Chuck’s contact information:
|Department of Biology yyy
|Lafayette College||Telephone: (610) 865-0442|
|Easton, PA 18042||Link to my Publications|
|USA||Link to my Curriculum vitae|
I’m a comparative animal physiologist and I taught and did research at Lafayette College from 1982 through 2012. From 1973 through the late 1990s I did research on salt and water balance in crustaceans (link to archive here), with a particular interest in salt transport by their gills and kidneys and in regulation of blood (hemolymph) volume; I also worked on organic acid transport by crustacean urinary bladder. Since 1990 I’ve been working with cicada killer wasps in the genus Sphecius, studying their biology, physiology and systematics (link to archive here) with my colleagues Joe Coelho at Quincy University and Jon Hastings at the University of Northern Kentucky.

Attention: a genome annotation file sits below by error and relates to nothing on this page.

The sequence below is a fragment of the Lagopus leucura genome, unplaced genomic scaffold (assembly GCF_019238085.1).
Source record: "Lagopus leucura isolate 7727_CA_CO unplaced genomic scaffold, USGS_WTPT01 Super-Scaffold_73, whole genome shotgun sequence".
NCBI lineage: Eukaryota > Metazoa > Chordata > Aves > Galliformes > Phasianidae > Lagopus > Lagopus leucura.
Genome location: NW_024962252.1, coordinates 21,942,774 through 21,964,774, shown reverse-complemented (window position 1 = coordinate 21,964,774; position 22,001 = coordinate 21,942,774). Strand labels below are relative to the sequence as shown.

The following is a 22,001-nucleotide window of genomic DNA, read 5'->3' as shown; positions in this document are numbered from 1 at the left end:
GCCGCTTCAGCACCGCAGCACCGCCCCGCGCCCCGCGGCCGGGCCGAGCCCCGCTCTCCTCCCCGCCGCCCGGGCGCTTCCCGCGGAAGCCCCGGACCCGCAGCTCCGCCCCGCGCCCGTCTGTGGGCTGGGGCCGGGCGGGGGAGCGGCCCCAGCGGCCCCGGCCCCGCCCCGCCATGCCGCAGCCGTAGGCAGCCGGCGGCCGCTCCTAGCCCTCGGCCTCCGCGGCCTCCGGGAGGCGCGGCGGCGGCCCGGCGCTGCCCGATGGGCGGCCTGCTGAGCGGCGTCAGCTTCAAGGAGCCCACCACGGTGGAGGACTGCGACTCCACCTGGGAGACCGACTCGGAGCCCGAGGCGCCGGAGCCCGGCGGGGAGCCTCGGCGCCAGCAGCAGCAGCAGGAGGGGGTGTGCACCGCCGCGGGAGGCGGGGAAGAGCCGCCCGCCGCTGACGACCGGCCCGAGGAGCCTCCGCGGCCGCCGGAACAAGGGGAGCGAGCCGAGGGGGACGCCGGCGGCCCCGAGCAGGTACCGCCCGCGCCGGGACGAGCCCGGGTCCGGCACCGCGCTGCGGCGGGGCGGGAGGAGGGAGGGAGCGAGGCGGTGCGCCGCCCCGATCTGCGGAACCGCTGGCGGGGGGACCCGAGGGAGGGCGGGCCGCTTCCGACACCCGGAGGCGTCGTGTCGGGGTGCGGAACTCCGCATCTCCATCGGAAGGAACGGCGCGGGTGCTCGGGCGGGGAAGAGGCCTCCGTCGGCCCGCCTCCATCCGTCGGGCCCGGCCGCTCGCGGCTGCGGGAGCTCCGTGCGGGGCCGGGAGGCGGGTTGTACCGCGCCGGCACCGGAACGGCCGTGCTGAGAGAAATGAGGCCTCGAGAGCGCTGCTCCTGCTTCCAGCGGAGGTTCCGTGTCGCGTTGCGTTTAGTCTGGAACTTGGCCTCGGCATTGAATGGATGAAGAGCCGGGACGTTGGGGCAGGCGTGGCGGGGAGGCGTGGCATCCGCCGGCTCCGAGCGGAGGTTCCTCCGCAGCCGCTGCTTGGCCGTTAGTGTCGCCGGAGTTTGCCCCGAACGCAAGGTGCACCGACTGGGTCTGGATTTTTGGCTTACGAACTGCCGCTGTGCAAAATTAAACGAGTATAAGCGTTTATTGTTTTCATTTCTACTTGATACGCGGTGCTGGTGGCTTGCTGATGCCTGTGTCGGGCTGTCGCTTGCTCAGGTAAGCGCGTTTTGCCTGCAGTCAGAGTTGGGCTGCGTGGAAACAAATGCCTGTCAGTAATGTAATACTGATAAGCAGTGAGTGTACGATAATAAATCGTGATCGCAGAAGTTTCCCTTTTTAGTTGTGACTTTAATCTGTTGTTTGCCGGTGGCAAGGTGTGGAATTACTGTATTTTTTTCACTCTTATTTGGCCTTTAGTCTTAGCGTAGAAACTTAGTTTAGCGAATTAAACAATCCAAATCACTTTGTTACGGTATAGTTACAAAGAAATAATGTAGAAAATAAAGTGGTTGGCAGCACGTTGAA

I’m now retired (7/1/2012), so, after grading a stack of short-essay blue-book exams 8 meters tall for 2660 students and mentoring 65 research student projects (21 of which resulted in graduation with Honors in Biology) at Lafayette College over the last 30 years, my teaching days are over. I hope to continue my research on cicada killer wasps using the Lafayette College and other populations of the Eastern cicada killer.
In retirement I’ve opened another area of research: stimuli provoking surface and subsurface feeding in salmonid fishes. The results of a successful 2014 experiment on Wyoming’s Shoshoni River are shown in the picture on the left; I was using as a stimulus a 1/8 oz. black Panther Martin spinner with olive drab spots. I’ve also taken up birding; pictures (link here) are posted on Flickr.